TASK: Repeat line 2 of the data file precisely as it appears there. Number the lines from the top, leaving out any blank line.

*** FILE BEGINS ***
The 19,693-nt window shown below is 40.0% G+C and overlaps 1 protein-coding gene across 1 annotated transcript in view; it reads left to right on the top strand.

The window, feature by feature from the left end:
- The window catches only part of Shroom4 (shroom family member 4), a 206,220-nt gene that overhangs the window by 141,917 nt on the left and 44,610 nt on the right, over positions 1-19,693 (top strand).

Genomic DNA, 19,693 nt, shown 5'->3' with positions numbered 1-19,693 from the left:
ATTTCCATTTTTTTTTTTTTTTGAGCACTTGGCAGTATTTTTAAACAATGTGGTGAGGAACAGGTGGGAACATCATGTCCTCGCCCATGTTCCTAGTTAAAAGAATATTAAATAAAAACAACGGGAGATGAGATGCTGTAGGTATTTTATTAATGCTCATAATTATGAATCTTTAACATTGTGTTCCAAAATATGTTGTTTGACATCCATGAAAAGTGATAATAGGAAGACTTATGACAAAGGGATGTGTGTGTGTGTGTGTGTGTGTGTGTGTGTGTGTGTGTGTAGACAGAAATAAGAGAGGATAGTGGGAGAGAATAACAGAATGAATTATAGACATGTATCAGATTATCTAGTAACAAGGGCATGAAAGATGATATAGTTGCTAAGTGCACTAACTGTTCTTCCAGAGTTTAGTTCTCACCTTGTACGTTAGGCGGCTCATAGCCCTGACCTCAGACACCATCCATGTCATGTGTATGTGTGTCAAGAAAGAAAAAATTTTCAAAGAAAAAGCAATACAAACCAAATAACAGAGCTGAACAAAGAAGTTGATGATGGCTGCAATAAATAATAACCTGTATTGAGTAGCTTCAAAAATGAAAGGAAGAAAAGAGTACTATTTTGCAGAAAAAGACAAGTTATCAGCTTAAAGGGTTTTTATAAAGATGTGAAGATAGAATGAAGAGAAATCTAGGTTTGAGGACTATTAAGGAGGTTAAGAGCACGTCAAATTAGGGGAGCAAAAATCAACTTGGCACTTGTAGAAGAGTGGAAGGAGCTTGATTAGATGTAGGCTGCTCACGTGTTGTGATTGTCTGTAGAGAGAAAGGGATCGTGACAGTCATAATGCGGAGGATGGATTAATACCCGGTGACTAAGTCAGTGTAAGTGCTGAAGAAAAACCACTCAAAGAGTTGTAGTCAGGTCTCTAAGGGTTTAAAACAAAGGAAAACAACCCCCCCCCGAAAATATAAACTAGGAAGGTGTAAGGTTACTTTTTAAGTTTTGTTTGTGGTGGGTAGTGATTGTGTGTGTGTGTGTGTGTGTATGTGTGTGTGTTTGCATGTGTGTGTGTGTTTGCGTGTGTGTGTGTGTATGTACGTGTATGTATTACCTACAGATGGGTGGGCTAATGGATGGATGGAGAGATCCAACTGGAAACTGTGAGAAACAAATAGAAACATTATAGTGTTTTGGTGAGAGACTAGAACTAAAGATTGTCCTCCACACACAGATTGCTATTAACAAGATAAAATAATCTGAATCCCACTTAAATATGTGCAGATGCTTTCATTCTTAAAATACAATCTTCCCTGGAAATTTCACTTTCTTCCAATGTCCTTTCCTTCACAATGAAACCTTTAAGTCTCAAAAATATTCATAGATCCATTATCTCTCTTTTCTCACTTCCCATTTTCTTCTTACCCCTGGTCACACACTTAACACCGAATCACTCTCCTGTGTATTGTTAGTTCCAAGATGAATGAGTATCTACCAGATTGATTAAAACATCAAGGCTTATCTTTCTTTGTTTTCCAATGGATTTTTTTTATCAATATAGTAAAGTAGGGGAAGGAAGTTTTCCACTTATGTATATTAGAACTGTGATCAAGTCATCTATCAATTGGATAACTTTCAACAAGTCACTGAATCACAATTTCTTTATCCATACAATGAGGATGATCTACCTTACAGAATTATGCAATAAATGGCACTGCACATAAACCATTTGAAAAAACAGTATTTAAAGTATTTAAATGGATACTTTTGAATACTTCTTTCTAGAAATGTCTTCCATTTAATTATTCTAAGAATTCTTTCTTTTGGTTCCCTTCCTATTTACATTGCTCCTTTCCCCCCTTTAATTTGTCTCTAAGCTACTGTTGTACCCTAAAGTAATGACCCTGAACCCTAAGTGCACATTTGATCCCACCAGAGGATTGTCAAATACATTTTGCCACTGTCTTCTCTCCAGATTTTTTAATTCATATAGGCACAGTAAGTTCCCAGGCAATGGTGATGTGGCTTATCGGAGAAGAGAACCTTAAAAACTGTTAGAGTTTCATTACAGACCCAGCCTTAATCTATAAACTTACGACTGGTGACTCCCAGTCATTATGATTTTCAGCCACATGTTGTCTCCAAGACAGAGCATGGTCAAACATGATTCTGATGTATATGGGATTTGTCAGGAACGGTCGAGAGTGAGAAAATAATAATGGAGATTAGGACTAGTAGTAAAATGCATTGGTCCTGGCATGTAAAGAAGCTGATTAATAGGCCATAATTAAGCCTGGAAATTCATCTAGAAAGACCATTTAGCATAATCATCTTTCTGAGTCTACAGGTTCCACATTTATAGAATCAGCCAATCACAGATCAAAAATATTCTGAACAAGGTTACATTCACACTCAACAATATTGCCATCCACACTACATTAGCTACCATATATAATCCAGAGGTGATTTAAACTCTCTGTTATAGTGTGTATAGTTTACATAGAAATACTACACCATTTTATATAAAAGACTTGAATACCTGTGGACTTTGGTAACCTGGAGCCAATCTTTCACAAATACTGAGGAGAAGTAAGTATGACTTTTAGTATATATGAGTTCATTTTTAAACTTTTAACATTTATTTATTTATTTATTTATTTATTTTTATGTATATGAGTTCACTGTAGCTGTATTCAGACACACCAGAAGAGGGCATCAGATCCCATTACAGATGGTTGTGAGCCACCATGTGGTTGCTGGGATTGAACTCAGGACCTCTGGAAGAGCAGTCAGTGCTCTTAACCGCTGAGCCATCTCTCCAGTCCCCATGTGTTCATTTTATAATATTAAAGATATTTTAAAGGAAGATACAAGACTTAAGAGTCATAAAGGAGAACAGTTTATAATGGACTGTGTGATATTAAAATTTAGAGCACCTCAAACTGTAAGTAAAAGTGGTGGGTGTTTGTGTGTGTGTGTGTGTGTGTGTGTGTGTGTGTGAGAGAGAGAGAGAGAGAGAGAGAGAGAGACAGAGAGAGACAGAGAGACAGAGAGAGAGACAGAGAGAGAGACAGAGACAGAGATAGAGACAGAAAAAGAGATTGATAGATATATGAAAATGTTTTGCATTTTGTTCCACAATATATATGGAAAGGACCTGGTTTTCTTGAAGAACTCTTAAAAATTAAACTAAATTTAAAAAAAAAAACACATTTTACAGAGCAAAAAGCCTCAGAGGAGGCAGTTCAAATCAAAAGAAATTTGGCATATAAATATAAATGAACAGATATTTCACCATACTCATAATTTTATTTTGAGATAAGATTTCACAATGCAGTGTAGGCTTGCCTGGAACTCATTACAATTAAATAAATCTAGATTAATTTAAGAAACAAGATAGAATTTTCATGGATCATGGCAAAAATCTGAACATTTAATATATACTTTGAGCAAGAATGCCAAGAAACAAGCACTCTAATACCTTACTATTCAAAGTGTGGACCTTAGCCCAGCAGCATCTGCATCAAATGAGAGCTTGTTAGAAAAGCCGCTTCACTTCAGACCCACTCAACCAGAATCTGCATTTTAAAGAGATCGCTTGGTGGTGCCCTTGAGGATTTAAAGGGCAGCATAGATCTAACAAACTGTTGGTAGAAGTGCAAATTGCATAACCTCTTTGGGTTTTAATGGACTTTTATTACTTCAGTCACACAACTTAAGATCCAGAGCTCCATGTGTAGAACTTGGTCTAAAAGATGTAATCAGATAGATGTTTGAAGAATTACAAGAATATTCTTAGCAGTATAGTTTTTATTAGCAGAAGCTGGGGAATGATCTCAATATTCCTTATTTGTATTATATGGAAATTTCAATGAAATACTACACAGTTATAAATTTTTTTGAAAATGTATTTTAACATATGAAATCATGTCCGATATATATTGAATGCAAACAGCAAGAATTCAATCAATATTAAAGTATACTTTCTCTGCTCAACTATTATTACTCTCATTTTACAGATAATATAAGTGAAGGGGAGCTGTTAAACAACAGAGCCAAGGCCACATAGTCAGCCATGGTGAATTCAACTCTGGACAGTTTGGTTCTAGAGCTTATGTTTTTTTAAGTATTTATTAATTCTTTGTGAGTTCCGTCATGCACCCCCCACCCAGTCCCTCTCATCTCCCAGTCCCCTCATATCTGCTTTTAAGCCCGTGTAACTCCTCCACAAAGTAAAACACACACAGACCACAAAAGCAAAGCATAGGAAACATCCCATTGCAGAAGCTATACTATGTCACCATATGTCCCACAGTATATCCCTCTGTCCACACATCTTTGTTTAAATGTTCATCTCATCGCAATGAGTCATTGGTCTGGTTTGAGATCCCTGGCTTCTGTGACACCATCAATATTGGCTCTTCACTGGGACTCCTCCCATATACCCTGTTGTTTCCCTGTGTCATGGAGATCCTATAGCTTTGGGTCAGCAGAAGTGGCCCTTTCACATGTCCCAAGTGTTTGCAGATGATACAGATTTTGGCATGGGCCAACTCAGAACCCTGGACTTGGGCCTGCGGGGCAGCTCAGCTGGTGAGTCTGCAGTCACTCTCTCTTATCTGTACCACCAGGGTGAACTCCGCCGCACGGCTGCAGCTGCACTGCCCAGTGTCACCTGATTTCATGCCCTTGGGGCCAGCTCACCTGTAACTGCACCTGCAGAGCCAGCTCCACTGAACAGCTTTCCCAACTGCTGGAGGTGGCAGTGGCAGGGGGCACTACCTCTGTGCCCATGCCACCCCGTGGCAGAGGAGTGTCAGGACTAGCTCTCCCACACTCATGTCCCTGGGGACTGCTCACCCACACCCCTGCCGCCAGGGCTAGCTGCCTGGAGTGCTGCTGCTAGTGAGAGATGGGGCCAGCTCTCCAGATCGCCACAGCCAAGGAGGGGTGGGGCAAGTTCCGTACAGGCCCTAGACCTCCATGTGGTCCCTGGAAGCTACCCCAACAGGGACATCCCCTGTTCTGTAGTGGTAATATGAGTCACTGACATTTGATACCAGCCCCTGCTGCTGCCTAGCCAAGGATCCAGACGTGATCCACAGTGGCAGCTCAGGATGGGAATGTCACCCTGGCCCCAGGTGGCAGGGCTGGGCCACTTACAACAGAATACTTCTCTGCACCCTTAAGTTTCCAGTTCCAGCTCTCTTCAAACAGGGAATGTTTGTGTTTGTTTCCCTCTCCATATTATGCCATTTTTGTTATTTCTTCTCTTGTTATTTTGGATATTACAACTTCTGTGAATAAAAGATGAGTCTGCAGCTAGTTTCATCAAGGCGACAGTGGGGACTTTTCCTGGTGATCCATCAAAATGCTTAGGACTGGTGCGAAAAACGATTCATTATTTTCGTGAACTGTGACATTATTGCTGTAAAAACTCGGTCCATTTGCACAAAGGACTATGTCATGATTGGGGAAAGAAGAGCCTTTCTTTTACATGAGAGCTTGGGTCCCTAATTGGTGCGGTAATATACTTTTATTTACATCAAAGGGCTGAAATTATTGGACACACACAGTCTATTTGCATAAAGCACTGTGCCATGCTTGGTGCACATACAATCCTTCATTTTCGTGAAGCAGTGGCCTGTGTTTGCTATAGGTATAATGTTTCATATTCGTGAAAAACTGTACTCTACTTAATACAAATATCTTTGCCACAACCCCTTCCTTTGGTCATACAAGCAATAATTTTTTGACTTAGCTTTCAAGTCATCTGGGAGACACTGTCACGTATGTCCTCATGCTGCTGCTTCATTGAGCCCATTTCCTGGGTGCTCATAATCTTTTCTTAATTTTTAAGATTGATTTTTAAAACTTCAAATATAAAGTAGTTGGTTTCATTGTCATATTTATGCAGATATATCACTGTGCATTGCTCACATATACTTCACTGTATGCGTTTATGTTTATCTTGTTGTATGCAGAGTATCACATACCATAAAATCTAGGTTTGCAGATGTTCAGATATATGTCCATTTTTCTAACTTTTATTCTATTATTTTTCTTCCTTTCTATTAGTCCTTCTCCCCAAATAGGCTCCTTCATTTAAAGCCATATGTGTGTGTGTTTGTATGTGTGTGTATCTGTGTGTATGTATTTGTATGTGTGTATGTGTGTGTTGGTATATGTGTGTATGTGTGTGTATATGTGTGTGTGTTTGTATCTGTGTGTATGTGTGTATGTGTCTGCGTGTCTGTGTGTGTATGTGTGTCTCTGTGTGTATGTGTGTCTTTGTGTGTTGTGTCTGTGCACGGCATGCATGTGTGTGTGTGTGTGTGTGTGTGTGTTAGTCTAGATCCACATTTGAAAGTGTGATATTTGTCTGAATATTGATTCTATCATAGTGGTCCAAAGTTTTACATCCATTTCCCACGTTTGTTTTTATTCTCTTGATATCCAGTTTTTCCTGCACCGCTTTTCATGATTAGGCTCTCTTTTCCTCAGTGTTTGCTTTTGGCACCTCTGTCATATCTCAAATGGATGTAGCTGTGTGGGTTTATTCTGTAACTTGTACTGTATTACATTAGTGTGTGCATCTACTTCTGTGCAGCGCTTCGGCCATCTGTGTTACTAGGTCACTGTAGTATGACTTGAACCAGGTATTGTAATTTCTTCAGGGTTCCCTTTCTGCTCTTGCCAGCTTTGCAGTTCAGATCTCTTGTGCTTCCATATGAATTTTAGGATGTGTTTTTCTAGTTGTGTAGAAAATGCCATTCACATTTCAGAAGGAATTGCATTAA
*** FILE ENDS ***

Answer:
The window, feature by feature from the left end: